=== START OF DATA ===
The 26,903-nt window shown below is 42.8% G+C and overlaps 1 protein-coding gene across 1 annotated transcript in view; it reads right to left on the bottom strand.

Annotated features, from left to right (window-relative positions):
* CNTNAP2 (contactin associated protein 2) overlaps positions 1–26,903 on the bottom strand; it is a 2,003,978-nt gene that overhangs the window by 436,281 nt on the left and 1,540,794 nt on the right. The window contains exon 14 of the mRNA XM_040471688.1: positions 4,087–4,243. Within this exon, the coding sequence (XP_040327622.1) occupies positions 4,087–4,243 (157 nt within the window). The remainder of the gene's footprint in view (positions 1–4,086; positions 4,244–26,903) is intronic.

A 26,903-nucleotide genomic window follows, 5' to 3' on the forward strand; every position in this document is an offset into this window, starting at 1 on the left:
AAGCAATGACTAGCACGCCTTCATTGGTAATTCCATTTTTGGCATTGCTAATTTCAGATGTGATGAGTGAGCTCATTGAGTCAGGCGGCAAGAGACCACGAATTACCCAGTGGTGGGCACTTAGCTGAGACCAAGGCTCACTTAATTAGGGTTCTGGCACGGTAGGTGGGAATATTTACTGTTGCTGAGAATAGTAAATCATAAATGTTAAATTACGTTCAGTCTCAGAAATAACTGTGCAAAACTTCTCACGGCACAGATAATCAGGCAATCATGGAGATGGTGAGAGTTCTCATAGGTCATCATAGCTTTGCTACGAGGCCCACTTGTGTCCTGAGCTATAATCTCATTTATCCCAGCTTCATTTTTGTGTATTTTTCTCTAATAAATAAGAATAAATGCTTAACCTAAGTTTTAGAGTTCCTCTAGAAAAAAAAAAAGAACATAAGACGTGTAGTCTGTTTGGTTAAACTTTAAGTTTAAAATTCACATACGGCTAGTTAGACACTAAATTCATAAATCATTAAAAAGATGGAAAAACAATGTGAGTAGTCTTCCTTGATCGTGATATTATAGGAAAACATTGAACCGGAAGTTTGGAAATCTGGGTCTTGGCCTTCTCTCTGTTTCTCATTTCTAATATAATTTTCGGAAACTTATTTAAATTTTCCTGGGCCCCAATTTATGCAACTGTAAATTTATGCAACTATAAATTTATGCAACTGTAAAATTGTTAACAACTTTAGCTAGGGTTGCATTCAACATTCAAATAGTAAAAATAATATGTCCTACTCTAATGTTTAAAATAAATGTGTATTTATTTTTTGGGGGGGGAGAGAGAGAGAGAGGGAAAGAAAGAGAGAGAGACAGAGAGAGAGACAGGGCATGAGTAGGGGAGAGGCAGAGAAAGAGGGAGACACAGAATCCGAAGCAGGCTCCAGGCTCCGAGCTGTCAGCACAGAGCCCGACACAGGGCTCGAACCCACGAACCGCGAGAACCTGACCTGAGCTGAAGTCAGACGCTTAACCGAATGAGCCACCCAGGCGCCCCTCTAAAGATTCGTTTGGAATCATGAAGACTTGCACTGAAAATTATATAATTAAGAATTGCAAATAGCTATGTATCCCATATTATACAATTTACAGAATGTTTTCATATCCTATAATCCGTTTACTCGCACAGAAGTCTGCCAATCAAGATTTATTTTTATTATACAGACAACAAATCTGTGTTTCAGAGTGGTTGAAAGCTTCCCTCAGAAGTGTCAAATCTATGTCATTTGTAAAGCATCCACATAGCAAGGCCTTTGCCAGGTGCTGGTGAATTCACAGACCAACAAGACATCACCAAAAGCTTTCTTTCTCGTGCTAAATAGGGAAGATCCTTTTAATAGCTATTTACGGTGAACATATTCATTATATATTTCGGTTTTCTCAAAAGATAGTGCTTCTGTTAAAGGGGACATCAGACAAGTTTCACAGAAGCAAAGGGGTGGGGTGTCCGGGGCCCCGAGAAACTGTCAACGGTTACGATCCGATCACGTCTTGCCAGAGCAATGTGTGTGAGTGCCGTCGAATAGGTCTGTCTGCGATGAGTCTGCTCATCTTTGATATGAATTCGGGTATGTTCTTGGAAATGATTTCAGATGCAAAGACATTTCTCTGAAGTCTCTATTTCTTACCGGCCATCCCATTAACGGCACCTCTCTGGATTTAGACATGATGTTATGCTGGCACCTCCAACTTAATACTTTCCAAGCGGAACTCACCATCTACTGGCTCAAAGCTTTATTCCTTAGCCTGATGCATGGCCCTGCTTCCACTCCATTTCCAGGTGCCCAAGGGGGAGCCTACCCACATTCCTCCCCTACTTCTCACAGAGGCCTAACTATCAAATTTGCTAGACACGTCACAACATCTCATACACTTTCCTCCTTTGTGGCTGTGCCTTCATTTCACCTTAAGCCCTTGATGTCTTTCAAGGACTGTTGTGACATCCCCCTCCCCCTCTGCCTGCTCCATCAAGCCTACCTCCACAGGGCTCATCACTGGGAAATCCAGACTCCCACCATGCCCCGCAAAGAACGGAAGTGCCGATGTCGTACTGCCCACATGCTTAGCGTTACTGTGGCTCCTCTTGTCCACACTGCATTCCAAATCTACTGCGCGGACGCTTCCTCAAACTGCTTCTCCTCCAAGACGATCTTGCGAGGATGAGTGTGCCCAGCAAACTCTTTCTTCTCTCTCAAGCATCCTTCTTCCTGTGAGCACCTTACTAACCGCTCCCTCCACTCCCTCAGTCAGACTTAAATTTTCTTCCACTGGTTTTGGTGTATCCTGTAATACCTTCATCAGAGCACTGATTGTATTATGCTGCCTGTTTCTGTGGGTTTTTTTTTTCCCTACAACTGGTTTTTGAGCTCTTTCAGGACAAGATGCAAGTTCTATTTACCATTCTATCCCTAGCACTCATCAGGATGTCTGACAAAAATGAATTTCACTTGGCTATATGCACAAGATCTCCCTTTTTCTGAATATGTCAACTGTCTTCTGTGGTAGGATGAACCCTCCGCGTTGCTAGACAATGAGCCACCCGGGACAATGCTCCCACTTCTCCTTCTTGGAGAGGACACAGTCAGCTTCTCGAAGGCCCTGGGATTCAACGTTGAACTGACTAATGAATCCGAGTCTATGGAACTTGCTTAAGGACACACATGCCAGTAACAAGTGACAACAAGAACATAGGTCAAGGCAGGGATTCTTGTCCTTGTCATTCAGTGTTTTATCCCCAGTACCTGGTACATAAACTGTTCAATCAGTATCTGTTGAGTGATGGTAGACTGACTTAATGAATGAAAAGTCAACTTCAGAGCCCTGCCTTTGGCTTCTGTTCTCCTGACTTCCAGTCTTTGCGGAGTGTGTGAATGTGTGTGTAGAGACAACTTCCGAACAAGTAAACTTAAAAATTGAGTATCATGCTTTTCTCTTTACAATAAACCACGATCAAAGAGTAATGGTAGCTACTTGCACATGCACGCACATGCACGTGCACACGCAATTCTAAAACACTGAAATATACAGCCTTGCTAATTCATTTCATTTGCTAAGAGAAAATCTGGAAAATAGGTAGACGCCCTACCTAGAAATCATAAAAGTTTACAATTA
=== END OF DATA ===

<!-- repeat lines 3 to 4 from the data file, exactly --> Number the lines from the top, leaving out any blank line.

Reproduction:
* CNTNAP2 (contactin associated protein 2) overlaps positions 1–26,903 on the bottom strand; it is a 2,003,978-nt gene that overhangs the window by 436,281 nt on the left and 1,540,794 nt on the right. The window contains exon 14 of the mRNA XM_040471688.1: positions 4,087–4,243. Within this exon, the coding sequence (XP_040327622.1) occupies positions 4,087–4,243 (157 nt within the window). The remainder of the gene's footprint in view (positions 1–4,086; positions 4,244–26,903) is intronic.

A 26,903-nucleotide genomic window follows, 5' to 3' on the forward strand; every position in this document is an offset into this window, starting at 1 on the left: